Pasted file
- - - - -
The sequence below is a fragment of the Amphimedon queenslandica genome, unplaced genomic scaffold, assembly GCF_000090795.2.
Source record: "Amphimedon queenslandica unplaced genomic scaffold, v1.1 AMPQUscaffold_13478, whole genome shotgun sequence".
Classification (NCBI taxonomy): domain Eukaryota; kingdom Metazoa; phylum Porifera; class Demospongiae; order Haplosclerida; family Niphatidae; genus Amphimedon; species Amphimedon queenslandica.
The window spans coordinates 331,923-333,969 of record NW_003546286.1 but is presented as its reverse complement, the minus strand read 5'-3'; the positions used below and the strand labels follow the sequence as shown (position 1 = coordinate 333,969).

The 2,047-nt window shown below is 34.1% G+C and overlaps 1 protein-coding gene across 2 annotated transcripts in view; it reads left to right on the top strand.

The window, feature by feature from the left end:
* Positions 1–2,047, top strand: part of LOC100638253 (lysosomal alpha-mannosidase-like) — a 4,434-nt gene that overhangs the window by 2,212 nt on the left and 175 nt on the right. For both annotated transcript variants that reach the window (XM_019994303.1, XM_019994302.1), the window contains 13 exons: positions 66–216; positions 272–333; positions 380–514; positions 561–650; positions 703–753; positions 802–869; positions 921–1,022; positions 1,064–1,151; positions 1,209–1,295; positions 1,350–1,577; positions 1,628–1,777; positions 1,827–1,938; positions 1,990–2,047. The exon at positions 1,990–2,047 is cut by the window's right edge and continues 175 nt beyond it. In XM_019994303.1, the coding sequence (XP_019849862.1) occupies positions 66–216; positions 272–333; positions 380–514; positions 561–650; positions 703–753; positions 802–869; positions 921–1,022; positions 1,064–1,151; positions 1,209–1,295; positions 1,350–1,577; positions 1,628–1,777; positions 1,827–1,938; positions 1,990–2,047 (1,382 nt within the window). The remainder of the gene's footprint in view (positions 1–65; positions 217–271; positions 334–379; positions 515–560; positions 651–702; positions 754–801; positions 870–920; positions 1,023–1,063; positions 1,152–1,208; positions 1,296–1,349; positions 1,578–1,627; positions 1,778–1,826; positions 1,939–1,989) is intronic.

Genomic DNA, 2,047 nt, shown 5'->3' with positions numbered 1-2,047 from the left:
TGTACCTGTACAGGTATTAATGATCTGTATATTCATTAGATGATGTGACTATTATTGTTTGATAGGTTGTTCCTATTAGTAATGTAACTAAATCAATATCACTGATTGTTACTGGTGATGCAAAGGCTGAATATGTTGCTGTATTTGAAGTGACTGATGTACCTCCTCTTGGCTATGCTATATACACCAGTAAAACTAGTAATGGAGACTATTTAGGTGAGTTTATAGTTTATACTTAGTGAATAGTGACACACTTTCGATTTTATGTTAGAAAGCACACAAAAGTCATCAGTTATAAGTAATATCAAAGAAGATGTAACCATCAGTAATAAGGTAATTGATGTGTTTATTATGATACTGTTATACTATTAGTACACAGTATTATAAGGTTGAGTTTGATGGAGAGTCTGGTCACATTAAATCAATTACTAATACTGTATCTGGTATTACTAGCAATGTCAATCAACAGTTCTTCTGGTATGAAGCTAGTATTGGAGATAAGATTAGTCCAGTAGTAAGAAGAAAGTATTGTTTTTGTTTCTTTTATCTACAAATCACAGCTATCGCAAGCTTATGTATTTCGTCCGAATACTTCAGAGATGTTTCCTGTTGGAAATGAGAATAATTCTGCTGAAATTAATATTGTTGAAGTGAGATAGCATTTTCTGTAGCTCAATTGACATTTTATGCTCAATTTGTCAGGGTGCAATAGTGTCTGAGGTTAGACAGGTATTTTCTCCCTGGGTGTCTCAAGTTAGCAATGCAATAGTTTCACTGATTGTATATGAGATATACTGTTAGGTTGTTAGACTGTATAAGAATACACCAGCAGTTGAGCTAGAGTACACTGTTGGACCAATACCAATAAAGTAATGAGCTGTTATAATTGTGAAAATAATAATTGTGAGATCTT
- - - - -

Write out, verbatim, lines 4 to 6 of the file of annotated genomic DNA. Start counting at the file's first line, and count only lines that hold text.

The window spans coordinates 331,923-333,969 of record NW_003546286.1 but is presented as its reverse complement, the minus strand read 5'-3'; the positions used below and the strand labels follow the sequence as shown (position 1 = coordinate 333,969).

The 2,047-nt window shown below is 34.1% G+C and overlaps 1 protein-coding gene across 2 annotated transcripts in view; it reads left to right on the top strand.

The window, feature by feature from the left end: